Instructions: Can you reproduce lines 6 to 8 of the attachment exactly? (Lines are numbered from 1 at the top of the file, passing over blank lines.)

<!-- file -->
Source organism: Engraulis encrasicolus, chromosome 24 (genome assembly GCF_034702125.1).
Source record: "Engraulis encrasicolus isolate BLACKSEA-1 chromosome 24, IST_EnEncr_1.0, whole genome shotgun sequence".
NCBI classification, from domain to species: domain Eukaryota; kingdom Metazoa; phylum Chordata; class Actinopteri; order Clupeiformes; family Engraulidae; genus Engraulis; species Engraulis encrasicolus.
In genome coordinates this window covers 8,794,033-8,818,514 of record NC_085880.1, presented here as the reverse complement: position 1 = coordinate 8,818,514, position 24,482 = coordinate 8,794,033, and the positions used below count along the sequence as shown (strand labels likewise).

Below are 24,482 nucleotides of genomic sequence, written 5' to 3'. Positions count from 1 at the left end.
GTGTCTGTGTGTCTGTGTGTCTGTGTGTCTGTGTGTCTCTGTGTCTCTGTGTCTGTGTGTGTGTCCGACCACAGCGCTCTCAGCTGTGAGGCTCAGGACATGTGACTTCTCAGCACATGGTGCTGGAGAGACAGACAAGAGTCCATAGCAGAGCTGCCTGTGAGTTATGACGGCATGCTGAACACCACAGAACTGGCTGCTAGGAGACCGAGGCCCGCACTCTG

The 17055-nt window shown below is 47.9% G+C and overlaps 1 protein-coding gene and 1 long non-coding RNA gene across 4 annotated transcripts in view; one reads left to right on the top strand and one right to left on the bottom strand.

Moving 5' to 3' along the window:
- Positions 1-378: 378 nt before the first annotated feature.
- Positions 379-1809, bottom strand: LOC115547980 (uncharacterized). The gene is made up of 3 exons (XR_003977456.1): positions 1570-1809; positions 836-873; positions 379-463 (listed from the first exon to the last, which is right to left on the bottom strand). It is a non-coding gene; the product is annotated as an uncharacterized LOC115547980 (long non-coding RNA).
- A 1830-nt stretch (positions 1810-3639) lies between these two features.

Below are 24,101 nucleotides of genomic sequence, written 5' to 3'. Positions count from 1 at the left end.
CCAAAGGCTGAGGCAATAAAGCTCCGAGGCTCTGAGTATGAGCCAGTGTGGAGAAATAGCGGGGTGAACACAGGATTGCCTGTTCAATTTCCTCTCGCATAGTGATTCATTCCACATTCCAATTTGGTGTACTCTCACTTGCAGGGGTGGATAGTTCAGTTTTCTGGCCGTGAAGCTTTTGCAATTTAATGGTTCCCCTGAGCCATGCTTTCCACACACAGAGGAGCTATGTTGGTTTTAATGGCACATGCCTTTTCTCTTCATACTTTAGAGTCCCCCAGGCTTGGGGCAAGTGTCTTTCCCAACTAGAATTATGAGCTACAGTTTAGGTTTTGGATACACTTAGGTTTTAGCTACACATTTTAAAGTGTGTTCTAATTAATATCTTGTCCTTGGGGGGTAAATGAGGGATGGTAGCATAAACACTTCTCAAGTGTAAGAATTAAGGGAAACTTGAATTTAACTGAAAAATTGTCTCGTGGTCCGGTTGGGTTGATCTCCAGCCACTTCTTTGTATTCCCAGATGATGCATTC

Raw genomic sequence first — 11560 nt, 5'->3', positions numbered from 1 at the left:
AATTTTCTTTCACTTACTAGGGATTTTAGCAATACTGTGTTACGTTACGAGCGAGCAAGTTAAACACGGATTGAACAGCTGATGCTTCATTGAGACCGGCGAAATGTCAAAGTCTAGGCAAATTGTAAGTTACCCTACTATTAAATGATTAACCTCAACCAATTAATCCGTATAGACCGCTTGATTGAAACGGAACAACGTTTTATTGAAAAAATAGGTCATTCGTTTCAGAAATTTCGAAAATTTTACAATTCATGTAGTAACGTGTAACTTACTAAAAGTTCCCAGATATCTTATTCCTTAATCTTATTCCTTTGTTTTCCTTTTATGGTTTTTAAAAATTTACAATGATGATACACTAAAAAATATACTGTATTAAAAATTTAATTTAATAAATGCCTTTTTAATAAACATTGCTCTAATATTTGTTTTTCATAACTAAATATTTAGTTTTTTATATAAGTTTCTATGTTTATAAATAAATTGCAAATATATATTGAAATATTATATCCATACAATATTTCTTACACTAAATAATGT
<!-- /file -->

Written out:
GTGTCTGTGTGTCTGTGTGTCTGTGTGTCTGTGTGTCTCTGTGTCTCTGTGTCTGTGTGTGTGTCCGACCACAGCGCTCTCAGCTGTGAGGCTCAGGACATGTGACTTCTCAGCACATGGTGCTGGAGAGACAGACAAGAGTCCATAGCAGAGCTGCCTGTGAGTTATGACGGCATGCTGAACACCACAGAACTGGCTGCTAGGAGACCGAGGCCCGCACTCTG

The 17055-nt window shown below is 47.9% G+C and overlaps 1 protein-coding gene and 1 long non-coding RNA gene across 4 annotated transcripts in view; one reads left to right on the top strand and one right to left on the bottom strand.

Moving 5' to 3' along the window: